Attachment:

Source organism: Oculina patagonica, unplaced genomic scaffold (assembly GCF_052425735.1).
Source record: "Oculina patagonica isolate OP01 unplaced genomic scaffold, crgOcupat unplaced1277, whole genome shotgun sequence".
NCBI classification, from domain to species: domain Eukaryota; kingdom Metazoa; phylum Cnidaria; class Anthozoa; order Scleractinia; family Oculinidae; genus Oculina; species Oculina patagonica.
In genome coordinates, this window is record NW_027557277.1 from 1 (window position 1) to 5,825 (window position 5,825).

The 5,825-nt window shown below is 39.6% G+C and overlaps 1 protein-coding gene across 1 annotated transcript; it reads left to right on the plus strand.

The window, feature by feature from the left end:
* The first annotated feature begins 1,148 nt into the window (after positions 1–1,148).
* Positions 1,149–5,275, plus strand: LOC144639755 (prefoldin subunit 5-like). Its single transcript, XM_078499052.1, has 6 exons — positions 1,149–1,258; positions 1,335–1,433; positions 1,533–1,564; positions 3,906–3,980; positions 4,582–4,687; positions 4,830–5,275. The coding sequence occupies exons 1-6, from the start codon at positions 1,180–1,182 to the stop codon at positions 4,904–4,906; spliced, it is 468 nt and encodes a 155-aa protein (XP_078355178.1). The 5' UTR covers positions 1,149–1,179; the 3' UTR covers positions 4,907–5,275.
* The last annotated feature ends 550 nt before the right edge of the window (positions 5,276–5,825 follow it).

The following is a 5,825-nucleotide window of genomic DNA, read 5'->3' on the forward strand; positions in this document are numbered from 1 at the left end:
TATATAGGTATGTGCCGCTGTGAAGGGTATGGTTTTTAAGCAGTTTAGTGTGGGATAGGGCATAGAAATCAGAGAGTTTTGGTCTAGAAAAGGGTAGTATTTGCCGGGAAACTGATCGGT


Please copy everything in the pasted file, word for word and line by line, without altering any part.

Source organism: Oculina patagonica, unplaced genomic scaffold (assembly GCF_052425735.1).
Source record: "Oculina patagonica isolate OP01 unplaced genomic scaffold, crgOcupat unplaced1277, whole genome shotgun sequence".
NCBI classification, from domain to species: domain Eukaryota; kingdom Metazoa; phylum Cnidaria; class Anthozoa; order Scleractinia; family Oculinidae; genus Oculina; species Oculina patagonica.
In genome coordinates, this window is record NW_027557277.1 from 1 (window position 1) to 5,825 (window position 5,825).

The 5,825-nt window shown below is 39.6% G+C and overlaps 1 protein-coding gene across 1 annotated transcript; it reads left to right on the plus strand.

The window, feature by feature from the left end:
* The first annotated feature begins 1,148 nt into the window (after positions 1–1,148).
* Positions 1,149–5,275, plus strand: LOC144639755 (prefoldin subunit 5-like). Its single transcript, XM_078499052.1, has 6 exons — positions 1,149–1,258; positions 1,335–1,433; positions 1,533–1,564; positions 3,906–3,980; positions 4,582–4,687; positions 4,830–5,275. The coding sequence occupies exons 1-6, from the start codon at positions 1,180–1,182 to the stop codon at positions 4,904–4,906; spliced, it is 468 nt and encodes a 155-aa protein (XP_078355178.1). The 5' UTR covers positions 1,149–1,179; the 3' UTR covers positions 4,907–5,275.
* The last annotated feature ends 550 nt before the right edge of the window (positions 5,276–5,825 follow it).

The following is a 5,825-nucleotide window of genomic DNA, read 5'->3' on the forward strand; positions in this document are numbered from 1 at the left end:
TATATAGGTATGTGCCGCTGTGAAGGGTATGGTTTTTAAGCAGTTTAGTGTGGGATAGGGCATAGAAATCAGAGAGTTTTGGTCTAGAAAAGGGTAGTATTTGCCGGGAAACTGATCGGT